Quantcast
Connect with us

US airlines cancel flights as winter storm bears down

Published

on

CHICAGO/ATLANTA – US airlines canceled thousands of flights on Tuesday ahead of a blizzard that has promised near-record snowfall in the U.S. Plains and the central Midwest.

The storm was expected to stretch across 2,000 miles — dumping up to 2 feet of snow in the central and upper Midwest, as well as ice and sleet in the southern Midwest.

The largest US airlines — United Continental, Delta Air Lines, AMR Corp’s American Airlines and Southwest Airlines — had scrapped more than 4,000 flights by midday.

ADVERTISEMENT

“We are currently at approximately 1,500 total cancellations system wide,” American Airlines spokesman Tim Smith said. “That’s about 45 percent of our operations and it could go higher through the day.”

United Continental, formed from a merger of United and Continental airlines, had canceled 1,450 flights; Delta had canceled 625 flights and Southwest said it eliminated 700 flights through Wednesday afternoon.

“We recommend all customers check united.com before they go to the airport to check the status of their flight,” United spokeswoman Megan McCarthy said.

In Dallas, icy conditions that are part of the same weather system closed Dallas/Fort Worth International Airport, a hub for American Airlines, briefly on Tuesday morning. The city’s Love Field Airport, which is primarily served by Southwest, was also closed while crews cleared snow and ice and was expected to reopen later in the day, assistant director Kenneth Gwyn said.

ADVERTISEMENT

David Magana, public affairs manager at DFW Airport, said one runway was reopened at the airport on Tuesday, and ice was being cleared from six others.

Magana said Dallas-Fort Worth Airport had 300 departures canceled so far for the day; the airport normally has about 850 daily departures.

“We’ve been plowing runways and treating them,” Magana said. “Roadways around the airport are still fairly icy as well.”

ADVERTISEMENT

Unpredictable winter weather is a yearly nuisance for airlines and can result in a hit to quarterly earnings. But early flight cancellations can help airlines avoid stranding their passengers at airports and on grounded planes.

In recent years, both JetBlue Airways and American Airlines suffered public relations nightmares when harsh weather forced last-minute cancellations and left passengers stuck at airports.

Last year, the U.S. Transportation Department approved an airline fine of up to $27,500 per passenger for tarmac delays that exceed three hours. Passengers could be let off a plane, if they made that request.

ADVERTISEMENT

“They’re canceling ahead of time,” said Terry Trippler, owner of travel website Airlinerulestoknow.com. “They can lose the revenue without going further in the hole.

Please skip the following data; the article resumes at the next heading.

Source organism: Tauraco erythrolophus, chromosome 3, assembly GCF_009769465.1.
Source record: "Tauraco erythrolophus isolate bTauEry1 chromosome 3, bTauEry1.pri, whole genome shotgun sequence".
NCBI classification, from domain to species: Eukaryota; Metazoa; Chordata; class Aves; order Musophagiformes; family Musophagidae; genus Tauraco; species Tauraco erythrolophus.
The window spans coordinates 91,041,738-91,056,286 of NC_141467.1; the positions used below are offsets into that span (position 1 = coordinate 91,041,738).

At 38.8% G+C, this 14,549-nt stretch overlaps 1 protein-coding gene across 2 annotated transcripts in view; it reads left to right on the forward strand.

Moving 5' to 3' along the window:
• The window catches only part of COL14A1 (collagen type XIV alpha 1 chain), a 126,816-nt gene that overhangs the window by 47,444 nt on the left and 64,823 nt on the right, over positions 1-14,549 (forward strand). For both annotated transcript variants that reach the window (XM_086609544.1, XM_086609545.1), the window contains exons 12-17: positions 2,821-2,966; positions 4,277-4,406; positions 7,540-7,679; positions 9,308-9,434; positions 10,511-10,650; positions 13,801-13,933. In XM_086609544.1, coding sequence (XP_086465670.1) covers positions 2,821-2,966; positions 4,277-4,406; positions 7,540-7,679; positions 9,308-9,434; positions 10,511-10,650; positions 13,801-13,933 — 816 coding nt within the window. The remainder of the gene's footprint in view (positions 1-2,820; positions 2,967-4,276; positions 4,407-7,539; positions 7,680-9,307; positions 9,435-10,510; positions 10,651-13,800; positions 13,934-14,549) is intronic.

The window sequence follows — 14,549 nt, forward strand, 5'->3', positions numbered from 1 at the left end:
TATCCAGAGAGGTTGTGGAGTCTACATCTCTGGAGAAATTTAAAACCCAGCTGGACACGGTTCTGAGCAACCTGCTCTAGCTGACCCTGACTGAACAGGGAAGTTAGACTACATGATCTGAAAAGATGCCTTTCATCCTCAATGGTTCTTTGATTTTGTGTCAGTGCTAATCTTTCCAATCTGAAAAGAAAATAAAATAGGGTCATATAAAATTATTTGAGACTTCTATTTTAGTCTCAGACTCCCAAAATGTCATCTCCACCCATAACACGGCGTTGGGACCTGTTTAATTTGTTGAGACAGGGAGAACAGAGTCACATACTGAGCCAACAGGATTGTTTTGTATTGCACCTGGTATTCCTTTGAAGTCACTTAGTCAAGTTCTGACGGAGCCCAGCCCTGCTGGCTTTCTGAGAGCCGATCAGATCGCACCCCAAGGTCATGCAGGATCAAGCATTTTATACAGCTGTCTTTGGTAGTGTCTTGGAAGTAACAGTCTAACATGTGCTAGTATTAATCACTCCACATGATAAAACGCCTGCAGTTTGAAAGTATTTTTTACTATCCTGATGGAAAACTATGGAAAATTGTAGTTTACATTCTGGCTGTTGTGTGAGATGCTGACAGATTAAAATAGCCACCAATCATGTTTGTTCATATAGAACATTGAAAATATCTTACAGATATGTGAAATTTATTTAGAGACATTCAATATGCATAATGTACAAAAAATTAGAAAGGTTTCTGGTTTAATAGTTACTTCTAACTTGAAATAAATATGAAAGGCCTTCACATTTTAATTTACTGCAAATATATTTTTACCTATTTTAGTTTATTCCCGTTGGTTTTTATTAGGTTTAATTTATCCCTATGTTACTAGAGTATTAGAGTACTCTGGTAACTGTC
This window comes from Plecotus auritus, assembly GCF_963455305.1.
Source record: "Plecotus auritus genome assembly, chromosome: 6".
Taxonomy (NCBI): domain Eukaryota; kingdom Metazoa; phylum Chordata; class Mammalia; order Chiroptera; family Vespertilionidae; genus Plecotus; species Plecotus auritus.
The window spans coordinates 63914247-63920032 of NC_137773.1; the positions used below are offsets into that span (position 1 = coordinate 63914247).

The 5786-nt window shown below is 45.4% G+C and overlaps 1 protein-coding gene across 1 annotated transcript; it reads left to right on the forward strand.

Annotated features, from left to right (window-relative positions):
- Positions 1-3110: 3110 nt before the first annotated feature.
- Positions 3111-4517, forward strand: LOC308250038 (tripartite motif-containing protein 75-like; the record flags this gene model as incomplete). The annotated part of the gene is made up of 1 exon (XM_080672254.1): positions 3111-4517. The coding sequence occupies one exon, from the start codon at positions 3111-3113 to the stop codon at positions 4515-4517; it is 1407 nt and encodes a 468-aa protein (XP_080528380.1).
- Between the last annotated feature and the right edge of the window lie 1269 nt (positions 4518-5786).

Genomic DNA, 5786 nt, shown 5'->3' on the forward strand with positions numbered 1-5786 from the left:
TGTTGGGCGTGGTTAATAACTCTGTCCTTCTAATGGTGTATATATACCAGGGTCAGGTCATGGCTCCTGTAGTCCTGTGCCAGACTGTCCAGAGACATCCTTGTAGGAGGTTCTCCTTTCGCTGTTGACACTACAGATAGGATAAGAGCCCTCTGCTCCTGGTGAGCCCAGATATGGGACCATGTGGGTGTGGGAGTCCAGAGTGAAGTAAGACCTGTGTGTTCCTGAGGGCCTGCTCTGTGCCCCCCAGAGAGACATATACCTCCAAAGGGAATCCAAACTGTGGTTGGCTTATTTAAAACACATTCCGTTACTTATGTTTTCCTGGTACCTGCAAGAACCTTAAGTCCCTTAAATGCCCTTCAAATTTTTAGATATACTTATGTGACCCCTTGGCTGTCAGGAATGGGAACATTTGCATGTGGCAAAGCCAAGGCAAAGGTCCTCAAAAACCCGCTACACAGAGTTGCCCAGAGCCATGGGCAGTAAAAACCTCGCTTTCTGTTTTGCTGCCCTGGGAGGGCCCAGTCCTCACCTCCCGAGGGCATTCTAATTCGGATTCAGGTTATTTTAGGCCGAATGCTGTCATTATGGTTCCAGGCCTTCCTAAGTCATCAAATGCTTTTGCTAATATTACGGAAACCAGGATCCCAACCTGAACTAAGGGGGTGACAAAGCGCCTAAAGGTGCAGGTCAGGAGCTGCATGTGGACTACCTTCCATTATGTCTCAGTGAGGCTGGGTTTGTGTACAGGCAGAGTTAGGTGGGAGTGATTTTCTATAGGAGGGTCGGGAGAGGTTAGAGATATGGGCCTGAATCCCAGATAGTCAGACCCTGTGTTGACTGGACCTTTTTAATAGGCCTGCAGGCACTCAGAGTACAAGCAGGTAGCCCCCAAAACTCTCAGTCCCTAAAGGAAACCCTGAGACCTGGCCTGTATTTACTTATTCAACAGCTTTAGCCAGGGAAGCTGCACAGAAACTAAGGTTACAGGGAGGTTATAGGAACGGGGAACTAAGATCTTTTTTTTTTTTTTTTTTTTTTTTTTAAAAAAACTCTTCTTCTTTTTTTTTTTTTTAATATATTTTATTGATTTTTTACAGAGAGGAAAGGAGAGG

“They’re getting smart. They’ve figured it out,” he said.

Airline shares were broadly higher with the Arca airline index up 1.2 percent. AMR shares were up a penny at $7.06 on the New York Stock Exchange and Delta rose 7 cents to $11.74.

ADVERTISEMENT

United Continental shares were down 9 cents at $25.31, and Southwest was off 4 cents at $11.81.

(Additional reporting by Christine Stebbins in Chicago, editing by Maureen Bavdek)

Source: Reuters US Online Report Top News

Mochila insert follows…

ADVERTISEMENT


Report typos and corrections to: [email protected].
READ COMMENTS - JOIN THE DISCUSSION
Continue Reading

Breaking Banner

Former FBI agent explains why Trump just opened himself to more legal problems

Published

on

Former FBI agent Asha Rangappa explained that the recent revelations that President Donald Trump made a promise to a foreign leader that made an intelligence official uncomfortable enough to declare themselves a whistleblower.

Rangapp explained that the President has a fairly wide latitude to conduct foreign affairs as he sees fit. But "when it comes to the 'outside world,' the President represents the sovereign: He is basically the voice of the United States and can negotiate with world leaders on its behalf."

Continue Reading

Facebook

Canada’s Trudeau admits to racist ‘brownface’ makeup in high school Halloween costume

Published

on

Canada's Prime Minister Justin Trudeau apologized Wednesday for wearing brownface makeup to a party 18 years ago, as he scrambled to get on top of a fresh blow to a re-election campaign dogged by controversy.

Time magazine published the photograph one week into a federal election campaign with Trudeau's Liberal Party in a tight contest against the Conservatives led by Andrew Scheer.

Trudeau, 47, whose party won a landslide victory in 2015, has already been under attack for an ethics lapse and other controversies.

The black-and-white photograph shows Trudeau, then 29, wearing a turban and robes with his face, neck and hands darkened at a gala party in 2001.

Continue Reading
 

Breaking Banner

New York cop who became El Chapo’s security guard arrested for selling cocaine and taking bribes

Published

on

A New York cop is being prosecuted after he was outed for selling cocaine and taking bribes after he went to work for drug kingpin El Chapo.

The New York Daily News reported Wednesday that Officer Ishmael Bailey had his bail set at $50,000 after he was arrested and arraigned in Queens Criminal Court. He was charged with possession and sale of narcotics, conspiracy, bribe receiving as a public servant and failing to perform duties as a public servant.

Lawyer Jeff Cohen argued that Bailey had two children and had to pay child support. The lawyer explained that Bailey “does understand the severity of his charges.”

Continue Reading
 
 
Help Raw Story Uncover Injustice. Join Raw Story Investigates for $1. Go ad-free.
close-image